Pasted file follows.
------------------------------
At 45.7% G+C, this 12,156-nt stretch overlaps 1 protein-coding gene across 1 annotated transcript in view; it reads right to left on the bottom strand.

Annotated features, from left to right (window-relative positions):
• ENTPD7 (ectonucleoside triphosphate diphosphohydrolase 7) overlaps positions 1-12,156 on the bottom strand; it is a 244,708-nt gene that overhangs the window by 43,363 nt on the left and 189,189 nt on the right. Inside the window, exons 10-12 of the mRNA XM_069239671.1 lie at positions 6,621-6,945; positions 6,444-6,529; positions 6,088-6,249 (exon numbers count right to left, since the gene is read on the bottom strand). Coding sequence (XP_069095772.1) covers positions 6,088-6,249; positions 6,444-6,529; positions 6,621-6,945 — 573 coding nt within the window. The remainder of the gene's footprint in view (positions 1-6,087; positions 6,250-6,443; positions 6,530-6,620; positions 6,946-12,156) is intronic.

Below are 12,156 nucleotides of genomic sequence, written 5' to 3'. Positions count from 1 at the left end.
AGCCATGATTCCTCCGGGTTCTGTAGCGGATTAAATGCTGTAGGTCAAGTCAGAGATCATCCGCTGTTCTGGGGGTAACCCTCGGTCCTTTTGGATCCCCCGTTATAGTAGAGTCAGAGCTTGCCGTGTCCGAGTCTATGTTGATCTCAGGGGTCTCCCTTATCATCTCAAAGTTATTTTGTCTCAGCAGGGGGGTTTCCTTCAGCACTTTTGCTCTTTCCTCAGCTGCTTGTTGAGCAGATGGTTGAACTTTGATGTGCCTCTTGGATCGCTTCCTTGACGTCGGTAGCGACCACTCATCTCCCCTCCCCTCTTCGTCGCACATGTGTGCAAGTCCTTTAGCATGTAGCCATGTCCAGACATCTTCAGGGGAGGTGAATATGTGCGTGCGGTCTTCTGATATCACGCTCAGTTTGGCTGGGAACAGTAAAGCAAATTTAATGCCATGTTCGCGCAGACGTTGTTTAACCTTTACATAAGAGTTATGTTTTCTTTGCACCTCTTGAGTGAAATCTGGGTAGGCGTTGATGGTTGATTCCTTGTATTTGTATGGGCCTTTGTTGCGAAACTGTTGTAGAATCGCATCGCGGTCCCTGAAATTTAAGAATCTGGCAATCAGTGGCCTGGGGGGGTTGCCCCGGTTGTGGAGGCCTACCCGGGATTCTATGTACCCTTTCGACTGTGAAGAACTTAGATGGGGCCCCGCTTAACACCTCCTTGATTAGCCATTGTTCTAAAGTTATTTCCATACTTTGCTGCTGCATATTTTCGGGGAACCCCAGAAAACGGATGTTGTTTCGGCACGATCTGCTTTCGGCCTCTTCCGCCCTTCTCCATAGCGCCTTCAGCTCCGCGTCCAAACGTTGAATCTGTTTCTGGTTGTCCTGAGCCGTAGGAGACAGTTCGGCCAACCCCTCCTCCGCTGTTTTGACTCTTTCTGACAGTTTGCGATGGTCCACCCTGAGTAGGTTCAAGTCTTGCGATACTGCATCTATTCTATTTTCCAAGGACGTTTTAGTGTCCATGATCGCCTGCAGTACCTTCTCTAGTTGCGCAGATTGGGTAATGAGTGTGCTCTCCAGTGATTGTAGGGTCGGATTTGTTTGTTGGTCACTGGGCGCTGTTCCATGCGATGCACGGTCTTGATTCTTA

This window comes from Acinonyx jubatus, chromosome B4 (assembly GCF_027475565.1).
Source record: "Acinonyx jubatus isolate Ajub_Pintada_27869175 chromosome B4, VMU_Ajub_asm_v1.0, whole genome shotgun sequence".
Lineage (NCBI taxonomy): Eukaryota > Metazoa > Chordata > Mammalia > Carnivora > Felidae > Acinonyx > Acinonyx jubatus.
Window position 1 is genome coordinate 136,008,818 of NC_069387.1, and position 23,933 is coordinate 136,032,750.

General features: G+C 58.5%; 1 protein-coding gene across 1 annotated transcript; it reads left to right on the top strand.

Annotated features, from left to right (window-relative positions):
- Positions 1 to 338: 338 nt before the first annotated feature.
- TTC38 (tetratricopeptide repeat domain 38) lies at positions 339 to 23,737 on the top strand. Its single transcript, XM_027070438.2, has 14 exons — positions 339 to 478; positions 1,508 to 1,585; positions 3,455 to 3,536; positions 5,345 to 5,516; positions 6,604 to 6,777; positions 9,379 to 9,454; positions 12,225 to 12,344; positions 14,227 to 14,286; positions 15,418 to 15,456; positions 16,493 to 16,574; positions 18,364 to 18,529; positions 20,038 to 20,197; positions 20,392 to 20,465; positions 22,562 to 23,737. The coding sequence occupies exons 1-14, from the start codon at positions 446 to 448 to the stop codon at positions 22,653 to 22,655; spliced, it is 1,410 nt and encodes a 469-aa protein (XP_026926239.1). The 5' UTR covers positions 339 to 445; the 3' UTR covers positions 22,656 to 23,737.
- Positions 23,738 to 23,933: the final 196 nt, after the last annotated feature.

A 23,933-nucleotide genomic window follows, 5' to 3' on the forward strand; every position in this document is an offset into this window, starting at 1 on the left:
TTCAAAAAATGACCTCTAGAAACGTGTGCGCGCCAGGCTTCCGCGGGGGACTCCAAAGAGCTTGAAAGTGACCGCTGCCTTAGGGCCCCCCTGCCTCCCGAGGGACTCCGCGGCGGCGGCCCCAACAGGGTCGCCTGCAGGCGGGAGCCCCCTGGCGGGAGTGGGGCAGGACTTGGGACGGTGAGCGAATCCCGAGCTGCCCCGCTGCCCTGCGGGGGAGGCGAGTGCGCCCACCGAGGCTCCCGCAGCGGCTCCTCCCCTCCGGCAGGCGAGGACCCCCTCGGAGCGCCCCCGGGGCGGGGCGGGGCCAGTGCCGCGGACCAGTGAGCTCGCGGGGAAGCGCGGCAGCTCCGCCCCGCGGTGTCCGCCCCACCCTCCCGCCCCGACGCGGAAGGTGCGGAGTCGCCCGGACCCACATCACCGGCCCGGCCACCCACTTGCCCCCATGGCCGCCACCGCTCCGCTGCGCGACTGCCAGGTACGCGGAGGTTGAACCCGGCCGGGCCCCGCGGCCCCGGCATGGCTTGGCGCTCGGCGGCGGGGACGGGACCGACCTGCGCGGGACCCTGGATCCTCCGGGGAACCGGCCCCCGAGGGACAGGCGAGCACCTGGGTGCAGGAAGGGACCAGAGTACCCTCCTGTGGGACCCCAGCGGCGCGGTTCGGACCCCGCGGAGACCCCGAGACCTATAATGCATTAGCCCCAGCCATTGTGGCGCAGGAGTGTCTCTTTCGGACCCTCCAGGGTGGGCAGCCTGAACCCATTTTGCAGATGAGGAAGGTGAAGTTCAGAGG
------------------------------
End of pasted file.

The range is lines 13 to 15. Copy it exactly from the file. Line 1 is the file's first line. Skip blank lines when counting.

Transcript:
- TTC38 (tetratricopeptide repeat domain 38) lies at positions 339 to 23,737 on the top strand. Its single transcript, XM_027070438.2, has 14 exons — positions 339 to 478; positions 1,508 to 1,585; positions 3,455 to 3,536; positions 5,345 to 5,516; positions 6,604 to 6,777; positions 9,379 to 9,454; positions 12,225 to 12,344; positions 14,227 to 14,286; positions 15,418 to 15,456; positions 16,493 to 16,574; positions 18,364 to 18,529; positions 20,038 to 20,197; positions 20,392 to 20,465; positions 22,562 to 23,737. The coding sequence occupies exons 1-14, from the start codon at positions 446 to 448 to the stop codon at positions 22,653 to 22,655; spliced, it is 1,410 nt and encodes a 469-aa protein (XP_026926239.1). The 5' UTR covers positions 339 to 445; the 3' UTR covers positions 22,656 to 23,737.
- Positions 23,738 to 23,933: the final 196 nt, after the last annotated feature.

A 23,933-nucleotide genomic window follows, 5' to 3' on the forward strand; every position in this document is an offset into this window, starting at 1 on the left: